Are you listening to what your customers are telling you about their needs and their experience when they purchase your products or services? Do they think you really care about what they think? Do you really know what they are feeling and thinking? Unexpectedly I recently had to replace my wife’s car. She successfully bagged her first buck and she wasn’t even trying. It was a 10-point trophy buck that the game warden said was the largest buck he had ever seen in the area. No one was injured, but the car was totaled and it only had 134,000 miles on it.
We quickly became car customers. The car sales representative asked all the right questions to identify our needs, which we had agreed on before we arrived at the dealership.
He found a car that would address those needs at a price we were willing to pay. The experience was painless and flawless and my wife loves her new car. If you have purchased a car recently, you probably have been asked to take a survey on the experience. They encourage you to give an excellent rating for all of the survey questions.
I find this shows that they really don’t care about an honest response and many times I won’t bother to take such a survey. If, on the other hand, I am told that my feedback is important and will help them serve me and other customers better in the future then I do feel compelled to help them by taking the survey and being very honest in my responses.
Don’t get me wrong, it is great to be asked for feedback on the experience, but don’t these car dealers want honest feedback? By the way, my wife and I rated all levels of service as excellent because it was an excellent experience. I even went on-line and posted five stars and very positive comments about our experience. While on line I noticed there were several comments that were not so positive and I could not help but wonder what they do about these customers who were not happy with the experience.
When you ask for customer feedback it needs to be received by the customer as a sincere request that will result in a positive action. When a customer is happy we need to know what made them happy so we can keep making them happy and make others like them happy. If a customer is not happy we need to find out why and make it right so they will be happy — we don’t lose potential customers because of this customer’s negative comments or poor ratings.
Virtually every thing gets rated online and anyone can post both positive and negative comments about your products and services. How may of us have looked online for a restaurant, hotel, or car and considered the ratings in our decision making process? If you are like me, you want to see what others think before you buy something, go to a new restaurant or book a hotel reservation. Read this recent article for more on this. What are you doing with the negative and positive feedback? An upset customer may be so passionate about the bad experience that they will post horrendous comments and not give you any stars.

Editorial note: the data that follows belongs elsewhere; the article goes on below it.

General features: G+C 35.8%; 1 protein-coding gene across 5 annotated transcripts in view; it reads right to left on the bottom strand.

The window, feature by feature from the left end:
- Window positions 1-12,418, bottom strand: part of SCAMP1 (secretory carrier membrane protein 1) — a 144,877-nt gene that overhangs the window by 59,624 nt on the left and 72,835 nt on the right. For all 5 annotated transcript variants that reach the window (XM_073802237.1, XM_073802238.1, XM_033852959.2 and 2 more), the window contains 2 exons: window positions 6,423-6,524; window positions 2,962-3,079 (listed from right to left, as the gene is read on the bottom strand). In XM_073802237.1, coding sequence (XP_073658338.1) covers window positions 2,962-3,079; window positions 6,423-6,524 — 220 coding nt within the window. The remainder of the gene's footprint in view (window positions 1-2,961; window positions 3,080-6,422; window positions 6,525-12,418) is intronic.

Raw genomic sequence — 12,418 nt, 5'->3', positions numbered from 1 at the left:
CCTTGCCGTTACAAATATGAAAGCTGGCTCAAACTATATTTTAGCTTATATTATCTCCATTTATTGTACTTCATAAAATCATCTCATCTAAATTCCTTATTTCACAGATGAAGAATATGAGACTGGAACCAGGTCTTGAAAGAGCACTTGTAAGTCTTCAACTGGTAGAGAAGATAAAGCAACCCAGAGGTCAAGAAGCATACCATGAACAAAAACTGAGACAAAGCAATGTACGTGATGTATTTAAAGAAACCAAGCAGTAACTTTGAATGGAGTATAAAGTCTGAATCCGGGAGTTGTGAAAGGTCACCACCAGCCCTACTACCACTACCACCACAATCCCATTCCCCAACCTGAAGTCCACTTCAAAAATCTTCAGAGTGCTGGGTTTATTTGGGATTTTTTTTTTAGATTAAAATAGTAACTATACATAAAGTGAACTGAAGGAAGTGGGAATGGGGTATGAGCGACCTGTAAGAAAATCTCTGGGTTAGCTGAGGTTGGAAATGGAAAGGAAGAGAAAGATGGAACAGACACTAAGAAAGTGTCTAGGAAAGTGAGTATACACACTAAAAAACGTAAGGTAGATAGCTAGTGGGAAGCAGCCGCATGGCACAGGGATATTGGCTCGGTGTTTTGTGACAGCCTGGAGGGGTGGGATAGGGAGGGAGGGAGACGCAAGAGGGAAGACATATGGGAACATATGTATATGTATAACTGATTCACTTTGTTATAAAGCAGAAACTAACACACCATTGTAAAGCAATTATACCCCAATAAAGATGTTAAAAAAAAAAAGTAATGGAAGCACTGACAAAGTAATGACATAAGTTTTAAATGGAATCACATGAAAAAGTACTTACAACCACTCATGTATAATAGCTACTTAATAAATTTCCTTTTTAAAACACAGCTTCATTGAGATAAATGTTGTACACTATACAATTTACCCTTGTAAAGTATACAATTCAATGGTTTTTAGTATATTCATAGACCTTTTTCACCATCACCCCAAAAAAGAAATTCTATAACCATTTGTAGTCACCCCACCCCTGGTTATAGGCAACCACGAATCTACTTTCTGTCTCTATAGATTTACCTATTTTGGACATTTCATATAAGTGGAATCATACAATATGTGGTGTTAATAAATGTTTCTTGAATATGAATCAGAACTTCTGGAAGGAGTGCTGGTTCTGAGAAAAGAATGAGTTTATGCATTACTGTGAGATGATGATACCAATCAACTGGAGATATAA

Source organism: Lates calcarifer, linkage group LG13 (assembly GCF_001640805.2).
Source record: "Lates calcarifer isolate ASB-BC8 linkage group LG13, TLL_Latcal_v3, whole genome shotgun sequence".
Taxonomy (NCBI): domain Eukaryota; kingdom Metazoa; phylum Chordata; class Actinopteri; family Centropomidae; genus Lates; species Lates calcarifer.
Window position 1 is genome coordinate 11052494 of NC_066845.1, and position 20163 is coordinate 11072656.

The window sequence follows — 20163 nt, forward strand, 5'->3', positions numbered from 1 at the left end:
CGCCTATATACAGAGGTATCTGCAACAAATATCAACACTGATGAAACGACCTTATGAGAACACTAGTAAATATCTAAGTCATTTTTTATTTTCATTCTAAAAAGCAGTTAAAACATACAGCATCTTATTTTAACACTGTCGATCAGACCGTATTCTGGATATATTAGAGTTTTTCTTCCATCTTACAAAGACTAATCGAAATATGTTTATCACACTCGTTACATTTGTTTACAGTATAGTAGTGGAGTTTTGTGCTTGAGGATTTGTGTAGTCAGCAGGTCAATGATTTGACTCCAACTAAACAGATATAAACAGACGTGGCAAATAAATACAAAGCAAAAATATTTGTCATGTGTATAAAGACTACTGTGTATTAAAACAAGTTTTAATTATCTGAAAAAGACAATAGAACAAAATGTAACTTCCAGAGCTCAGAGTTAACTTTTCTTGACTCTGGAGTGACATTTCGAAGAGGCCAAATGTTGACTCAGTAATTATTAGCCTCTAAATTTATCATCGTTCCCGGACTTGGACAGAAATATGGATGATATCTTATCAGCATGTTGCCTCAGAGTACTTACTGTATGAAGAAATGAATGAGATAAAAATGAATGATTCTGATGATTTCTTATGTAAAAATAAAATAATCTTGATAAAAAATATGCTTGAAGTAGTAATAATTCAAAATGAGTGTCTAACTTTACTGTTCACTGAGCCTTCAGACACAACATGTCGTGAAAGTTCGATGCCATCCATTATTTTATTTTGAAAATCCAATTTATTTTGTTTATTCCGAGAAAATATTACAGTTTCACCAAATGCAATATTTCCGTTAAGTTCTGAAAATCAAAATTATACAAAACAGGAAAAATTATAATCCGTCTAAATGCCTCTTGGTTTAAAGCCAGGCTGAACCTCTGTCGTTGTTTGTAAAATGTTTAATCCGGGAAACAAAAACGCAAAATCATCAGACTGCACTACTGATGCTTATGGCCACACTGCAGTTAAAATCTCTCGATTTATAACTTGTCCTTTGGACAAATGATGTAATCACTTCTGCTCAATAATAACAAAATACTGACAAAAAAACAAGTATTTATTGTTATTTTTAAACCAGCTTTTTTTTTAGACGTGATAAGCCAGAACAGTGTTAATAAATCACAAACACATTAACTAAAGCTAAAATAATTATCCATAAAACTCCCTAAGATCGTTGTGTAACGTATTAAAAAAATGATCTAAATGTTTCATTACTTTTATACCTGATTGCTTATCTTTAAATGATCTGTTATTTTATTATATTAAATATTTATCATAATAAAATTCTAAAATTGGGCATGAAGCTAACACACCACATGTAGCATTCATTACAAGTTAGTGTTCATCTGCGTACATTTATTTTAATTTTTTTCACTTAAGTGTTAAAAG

Are you identifying these bad experience customers to help you understand what went wrong and what you can do to fix it so it does not happen again? If a customer with a bad experience feels you sincerely care, you have a shot at winning them over and creating goodwill. Imagine if a customer goes online and gives you one star and comments that your package was too difficult to open and all the contents spilled all over their kitchen when they opened it. How do you make it right and show you really care? Do you post a comment thanking the customer for the feedback with assurance that you will look into it and make adjustments? Do you try to get their name and email address and send them a follow-up that includes an apology and coupons or offer a refund? Do you make it right and turn it into a positive experience?
Planters peanuts did when I purchased a jar of peanuts and found what appeared to be a rodent tibia in the jar of peanuts. I made an effort to get the lot number, take a picture of the rodent tibia and send it into the company. They sent me a great letter apologizing for the experience and a gaggle of coupons to buy more Planters products. I am still a customer and tell all my friends to buy Planters product because they listen and care about their customers through positive action, not just words.
On the other hand, when I was taking one of my 81 mg aspirin I noticed a few aspirin in the bottle seemed larger than most of the other aspirin. I thought that perhaps there was a safety or dosing issue. When I contacted the company the quality person told me that I must be mistaken because there was no way this could happen. Perhaps not in this person’s mind, but believe me it happened and because of the response I no longer use this brand of aspirin. They did not ask for a lot number, or for me to return the product. They made it seem like I was the one at fault for discovering it.
The bottom line is that you need to listen attentively and respond positively. A positive response can go viral just like a negative response. Imagine yourself as a customer that uses your products or services. Better yet, be an undercover boss and post a negative and a positive comment on your products or services and see what happens. Hopefully it is what you expect, but if it is not you have the opportunity to fix it. Listening and fixing are the important things.